Three of ‘most American cars’ made in Lansing

30 Jun 2015 | Author: | No comments yet »

Cars made in America? Chrysler, Ford no longer qualify.

For the last nine years, has crafted the American-Made Index, which is a list of cars that takes into account three factors: the percentage of the vehicle’s parts that were built in the United States or Canada, the final assembly point, and overall vehicle sales.On the day after America celebrates 239 years of independence, the National Association for Stock Car Auto Racing (NASCAR) will hold a race at Daytona International Speedway.The phrase “made in America” has always pulled at the hearts and wallets of loyal, red-blooded consumers, and never more so than in the automotive space.

A new report ranks two Toyota models as the most “American-made” vehicles in the U.S. as overall domestic sourcing in the auto industry continues to fall.New data from autos website shows America’s second and third largest automakers, Ford Motor Company (NYSE:F) and Fiat Chrysler Automobiles NV (NYSE:FCAU), are less “American” than Japan’s (and the world’s) largest automaker Toyota Motor Corp (NYSE:TM). Contestants will drive vehicles that are styled to resemble the Chevrolet SS, Ford Fusion, and Toyota Camry, and after racing ‘em on Sunday, these car companies hope that NASCAR fans will buy ‘em on Monday. Surprisingly, only seven vehicles made it to this year’s annual American-Made Index (AMI), which identifies vehicles that source at least 75% of the parts and contents domestically. The list has contracted sharply over its nine-year history, underscoring the seismic shift toward a more globalized auto industry where American automakers are increasingly opting to source from across the national border partly to cut costs.

But if you want to buy a truly “American-made” vehicle — and a survey says more Americans do — you might be better off purchasing a Toyota Camry. Filling in the gap is the third-place Chevrolet Traverse and rounding out the rest of the list is the GMC Acadia, Buick Enclave and Chevrolet Corvette. If anything, the opposite is true: Excluding heavy-duty trucks and commercial vehicles, automakers assemble 101 models in this country for the 2015 model year, from Chevrolet sedans to BMW SUVs. Surprise No. 2: Ford fell off the list entirely this year—even though the F-150 pickup topped the list in 2013 and 2014. (A Chrysler hasn’t shown up since 2012.) Surprise No. 3: Ten years ago, when began compiling the AMI, 29 vehicles made the cut; this year, only seven did—not even enough for a Top Ten. General Motors accounted for each of the four U.S.-based cars on the list, including the Chevrolet Traverse at No. 3, GMC Acadia at No. 5 and Buick Enclave at No. 6.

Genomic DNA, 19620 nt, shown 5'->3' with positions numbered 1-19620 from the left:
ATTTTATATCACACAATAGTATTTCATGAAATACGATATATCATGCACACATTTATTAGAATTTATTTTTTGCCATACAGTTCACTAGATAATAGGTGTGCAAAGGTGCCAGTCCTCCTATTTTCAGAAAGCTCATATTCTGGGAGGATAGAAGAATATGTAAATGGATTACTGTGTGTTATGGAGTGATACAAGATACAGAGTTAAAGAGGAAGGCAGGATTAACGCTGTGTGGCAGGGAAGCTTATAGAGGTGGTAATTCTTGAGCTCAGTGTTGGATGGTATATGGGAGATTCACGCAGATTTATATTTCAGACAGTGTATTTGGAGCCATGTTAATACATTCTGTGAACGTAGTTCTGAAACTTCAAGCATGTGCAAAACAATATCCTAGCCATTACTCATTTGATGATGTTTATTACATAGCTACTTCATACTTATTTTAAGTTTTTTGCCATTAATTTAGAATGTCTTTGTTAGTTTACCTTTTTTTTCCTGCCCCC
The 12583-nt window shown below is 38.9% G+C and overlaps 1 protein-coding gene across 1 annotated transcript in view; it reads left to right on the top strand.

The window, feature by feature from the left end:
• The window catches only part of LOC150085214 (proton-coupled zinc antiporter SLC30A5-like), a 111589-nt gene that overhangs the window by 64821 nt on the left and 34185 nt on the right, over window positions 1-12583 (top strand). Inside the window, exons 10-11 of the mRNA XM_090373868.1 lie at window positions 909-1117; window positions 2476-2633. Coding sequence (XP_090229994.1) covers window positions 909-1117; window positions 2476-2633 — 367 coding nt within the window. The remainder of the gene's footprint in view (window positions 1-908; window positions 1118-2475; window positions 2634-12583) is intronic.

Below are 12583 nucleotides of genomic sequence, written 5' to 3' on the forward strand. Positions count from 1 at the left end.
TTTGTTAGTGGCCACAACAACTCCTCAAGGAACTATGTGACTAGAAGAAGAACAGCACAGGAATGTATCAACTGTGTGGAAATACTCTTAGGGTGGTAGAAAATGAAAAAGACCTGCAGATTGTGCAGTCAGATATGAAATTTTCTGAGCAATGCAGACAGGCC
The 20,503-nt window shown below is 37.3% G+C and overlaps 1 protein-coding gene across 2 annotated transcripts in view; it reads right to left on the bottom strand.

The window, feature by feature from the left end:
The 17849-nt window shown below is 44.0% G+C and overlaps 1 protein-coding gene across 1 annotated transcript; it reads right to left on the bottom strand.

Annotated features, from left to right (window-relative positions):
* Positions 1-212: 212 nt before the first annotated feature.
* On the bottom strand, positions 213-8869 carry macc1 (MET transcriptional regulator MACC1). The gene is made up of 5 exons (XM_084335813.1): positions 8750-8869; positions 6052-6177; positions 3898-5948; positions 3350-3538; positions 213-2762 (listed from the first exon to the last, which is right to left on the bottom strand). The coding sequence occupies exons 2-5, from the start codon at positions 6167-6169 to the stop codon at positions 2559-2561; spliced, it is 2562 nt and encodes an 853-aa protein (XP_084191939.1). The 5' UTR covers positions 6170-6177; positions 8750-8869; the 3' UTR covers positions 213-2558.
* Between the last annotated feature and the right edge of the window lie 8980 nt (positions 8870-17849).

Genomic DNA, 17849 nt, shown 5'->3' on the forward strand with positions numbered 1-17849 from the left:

What is shrinking is the percent of overall domestic-parts content.” Patrick Olsen, editor-in-chief of, told Fortune, “In 2011 23% of purchasing consumers would only buy American, a percentage that has jumped to 28% in 2015.” While options for truly “American” cars continue to shrink, Americans’ interest in buying cars that support the domestic economy is still of great interest. Models are disqualified if the domestic-parts content rating is below 75 percent, as well as models built exclusively outside the U.S. or models soon to be discontinued without a U.S.-built successor.

While American automakers may be increasingly inclined to fit foreign parts into their cars, SUVs, and trucks, the latest AMI data does not reflect a slowing rate of auto industry production rates. Most of the industry’s players, including Ford and Chrysler, are investing to expand US production to meet the burgeoning demand for autos stemming from cheaper fuel and easier credit. Once the numbers are crunched, Kogod gives each make and model a total domestic content (TDC) value, and lists the vehicles from highest to lowest based on that value. Data from shows that automakers have assembled about 101 light vehicle 2015 models within the US, which form the bulk of new car sales in the country. Only two GM vehicles among all domestic brands; Buick Encore and the Chevrolet Trax, actually have less than 5% American content as they are built in South Korea.

America is part of the global economy and, as recent economic slumps helped prove, the world is a much smaller place when it comes to financial ups and downs. But buying a vehicle with a high percentage of TDC does help keep Americans employed and the economy healthy, even if it doesn’t really matter where the profits ultimately flow.

The Kogod Made in America Auto Index has made it easy to determine what’s actually the most beneficial purchase for keeping the American economy chugging right along, and what’s not. Granted, you could simply continue defining American vehicles using outdated and inaccurate methods, exhorting that the GMC Sierra is an American truck (at 72.5% TDC) while the Toyota Tundra is an import (at 76% TDC).

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